After the Yes Men pulled their now-famous prank earlier this week on the US Chamber of Commerce, the Chamber issued a vague threat of "law-enforcement action." The group doesn't appear to have called the cops on the Yes Men just yet, but on Wednesday it issued a Digital Millennium Copyright Act take-down demand notice for the parody site that the Yes Men set up to publicize their fake event, in which the "Chamber" announced that it would support a sane global warming policy after all.
The Chamber's attorney at the intellectual property law firm Kenyon & Kenyon issued a notice to the Yes Men's internet service provider, Hurricane Electric, asking them to take down the site. "The website infringes the Chamber of Commerce's copyrights by directly copying the images, logos, design, and layout of the Chamber of Commerce's copyright-protected official website, located at www.uschamber.com," they wrote.
They ask Hurricane to "take down all such infringing material" and/or end their business relationship with the Yes Men. "Continuing to be the ISP for this material could subject Hurricane Electric to legal liability," the letter states.
"We are certain you can understand our client's concerns, and its need to protect its intellectual property," it continues.
And now the Electronic Frontiers Foundation is jumping in, telling the Chamber to take a chill pill. The site, they say, fits within the accepted fair use and parody rights.
"We are very disappointed the Chamber of Commerce decided to respond to political criticism with legal threats," said EFF staff attorney Corynne McSherry in a statement. "The site is obviously intended to highlight and parody the Chamber's controversial views, which have sparked political debate and led high-profile members to withdraw their support from the Chamber."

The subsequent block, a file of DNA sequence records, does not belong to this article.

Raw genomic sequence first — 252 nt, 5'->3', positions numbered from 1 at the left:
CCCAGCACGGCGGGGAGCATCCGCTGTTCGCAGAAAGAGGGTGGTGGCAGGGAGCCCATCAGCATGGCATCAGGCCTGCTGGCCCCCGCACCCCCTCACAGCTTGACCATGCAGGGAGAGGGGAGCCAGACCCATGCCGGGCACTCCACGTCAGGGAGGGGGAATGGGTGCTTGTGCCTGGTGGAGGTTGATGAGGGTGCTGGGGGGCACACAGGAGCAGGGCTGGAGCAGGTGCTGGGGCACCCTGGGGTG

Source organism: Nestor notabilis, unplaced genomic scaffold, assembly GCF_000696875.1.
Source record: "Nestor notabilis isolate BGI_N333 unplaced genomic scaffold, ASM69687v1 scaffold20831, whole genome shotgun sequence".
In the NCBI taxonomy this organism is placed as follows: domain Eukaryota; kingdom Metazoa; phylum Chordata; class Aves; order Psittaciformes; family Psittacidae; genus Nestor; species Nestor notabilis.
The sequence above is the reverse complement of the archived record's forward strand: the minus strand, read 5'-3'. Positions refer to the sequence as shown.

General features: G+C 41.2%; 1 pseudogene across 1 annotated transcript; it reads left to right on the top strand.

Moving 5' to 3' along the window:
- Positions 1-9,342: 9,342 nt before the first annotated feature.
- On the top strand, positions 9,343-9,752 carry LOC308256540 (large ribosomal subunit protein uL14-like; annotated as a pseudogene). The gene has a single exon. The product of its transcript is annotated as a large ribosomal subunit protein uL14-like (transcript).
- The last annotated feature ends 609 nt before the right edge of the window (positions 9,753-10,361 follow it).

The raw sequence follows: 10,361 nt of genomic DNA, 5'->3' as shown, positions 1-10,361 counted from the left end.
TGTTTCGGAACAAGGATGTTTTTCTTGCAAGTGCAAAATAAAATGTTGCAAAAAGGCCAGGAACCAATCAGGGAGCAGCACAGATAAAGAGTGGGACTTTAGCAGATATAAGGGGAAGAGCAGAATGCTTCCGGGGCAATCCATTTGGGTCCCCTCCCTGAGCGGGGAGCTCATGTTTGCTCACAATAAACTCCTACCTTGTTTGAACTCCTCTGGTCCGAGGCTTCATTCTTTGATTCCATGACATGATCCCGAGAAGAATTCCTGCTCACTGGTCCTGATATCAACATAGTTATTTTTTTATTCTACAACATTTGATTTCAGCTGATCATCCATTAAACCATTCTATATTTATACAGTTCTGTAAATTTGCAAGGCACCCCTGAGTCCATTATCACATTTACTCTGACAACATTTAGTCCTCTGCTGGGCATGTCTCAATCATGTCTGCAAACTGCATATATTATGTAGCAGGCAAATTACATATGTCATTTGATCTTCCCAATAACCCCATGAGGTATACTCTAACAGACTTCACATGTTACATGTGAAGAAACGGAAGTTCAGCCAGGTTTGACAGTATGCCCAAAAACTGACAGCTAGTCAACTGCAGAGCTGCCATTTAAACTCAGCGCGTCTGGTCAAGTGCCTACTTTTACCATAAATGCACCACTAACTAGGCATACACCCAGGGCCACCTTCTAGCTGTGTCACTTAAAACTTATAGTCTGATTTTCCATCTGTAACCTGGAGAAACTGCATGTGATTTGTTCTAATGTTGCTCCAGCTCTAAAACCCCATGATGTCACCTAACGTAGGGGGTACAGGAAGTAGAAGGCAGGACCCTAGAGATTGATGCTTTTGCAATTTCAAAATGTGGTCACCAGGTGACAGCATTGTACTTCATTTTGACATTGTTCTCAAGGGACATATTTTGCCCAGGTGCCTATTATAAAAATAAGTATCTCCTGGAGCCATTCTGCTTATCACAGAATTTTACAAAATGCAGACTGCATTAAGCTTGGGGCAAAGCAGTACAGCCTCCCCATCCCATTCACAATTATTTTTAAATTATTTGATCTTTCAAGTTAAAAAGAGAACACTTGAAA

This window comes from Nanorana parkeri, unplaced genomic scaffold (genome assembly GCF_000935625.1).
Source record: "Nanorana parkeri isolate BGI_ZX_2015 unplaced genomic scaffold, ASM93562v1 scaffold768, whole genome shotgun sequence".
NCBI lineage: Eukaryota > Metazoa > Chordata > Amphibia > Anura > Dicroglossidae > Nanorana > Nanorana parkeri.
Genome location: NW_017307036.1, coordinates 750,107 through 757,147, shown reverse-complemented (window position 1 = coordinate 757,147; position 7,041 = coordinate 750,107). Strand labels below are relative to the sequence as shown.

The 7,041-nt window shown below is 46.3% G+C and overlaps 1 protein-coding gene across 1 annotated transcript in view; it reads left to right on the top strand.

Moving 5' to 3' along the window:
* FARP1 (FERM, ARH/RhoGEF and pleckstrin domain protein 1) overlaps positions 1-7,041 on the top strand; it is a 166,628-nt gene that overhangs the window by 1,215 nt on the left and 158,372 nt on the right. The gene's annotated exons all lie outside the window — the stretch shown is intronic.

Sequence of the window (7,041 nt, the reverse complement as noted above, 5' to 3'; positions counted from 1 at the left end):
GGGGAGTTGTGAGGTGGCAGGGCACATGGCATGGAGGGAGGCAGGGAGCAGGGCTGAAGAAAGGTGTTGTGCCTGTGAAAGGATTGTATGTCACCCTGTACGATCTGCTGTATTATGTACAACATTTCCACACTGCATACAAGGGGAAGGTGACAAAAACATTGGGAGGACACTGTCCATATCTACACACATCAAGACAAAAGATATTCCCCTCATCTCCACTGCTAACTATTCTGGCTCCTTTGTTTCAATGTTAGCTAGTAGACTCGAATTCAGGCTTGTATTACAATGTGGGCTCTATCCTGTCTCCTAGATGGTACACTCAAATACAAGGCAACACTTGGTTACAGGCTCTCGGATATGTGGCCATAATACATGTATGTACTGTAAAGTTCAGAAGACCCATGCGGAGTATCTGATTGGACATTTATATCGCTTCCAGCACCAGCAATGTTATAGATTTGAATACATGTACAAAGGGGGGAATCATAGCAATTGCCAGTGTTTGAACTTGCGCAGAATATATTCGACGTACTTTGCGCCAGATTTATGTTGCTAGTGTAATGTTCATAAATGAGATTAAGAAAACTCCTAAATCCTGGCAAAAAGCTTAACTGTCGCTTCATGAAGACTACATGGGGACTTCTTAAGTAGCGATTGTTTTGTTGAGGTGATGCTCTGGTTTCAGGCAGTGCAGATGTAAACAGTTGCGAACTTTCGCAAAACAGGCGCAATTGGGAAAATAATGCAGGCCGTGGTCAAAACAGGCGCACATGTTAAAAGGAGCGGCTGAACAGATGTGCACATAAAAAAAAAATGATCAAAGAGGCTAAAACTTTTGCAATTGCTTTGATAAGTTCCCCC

Ars Technica has more.
UPDATE: It seems that Hurricane, fearing the Chamber's legal rebuke, pulled the plug on both the Yes Men site and May First/People Link, the group that was directly providing service for the Yes Men. Hurricane was the upstream provider, but a May First/People Link in turn provided service for the Yes Men and 400 other groups. So, for a period last night, all 400 groups had their websites shut down.
The Yes Men issued a press release on Friday stating that May First/People Link was able to get the service reconnected for the other groups. Meanwhile, the Yes Men have relocated the parody site.
It also presented a problem for ticket sales, as the Yes Men's latest film, The Yes Men Fix the World is currently in theaters. The action, say the Yes Men, threatens theaters (which also happen to be small businesses) who may be selling tickets through the Yes Men site.
"The Chamber claims to represent 3 million businesses of every size, yet their actions undermined a fair number of small businesses," said Yes Man Mike Bonanno. "The Chamber is clearly much less interested in actual freedom, economic or otherwise, than in the license of their largest members to operate free from the scientific consensus."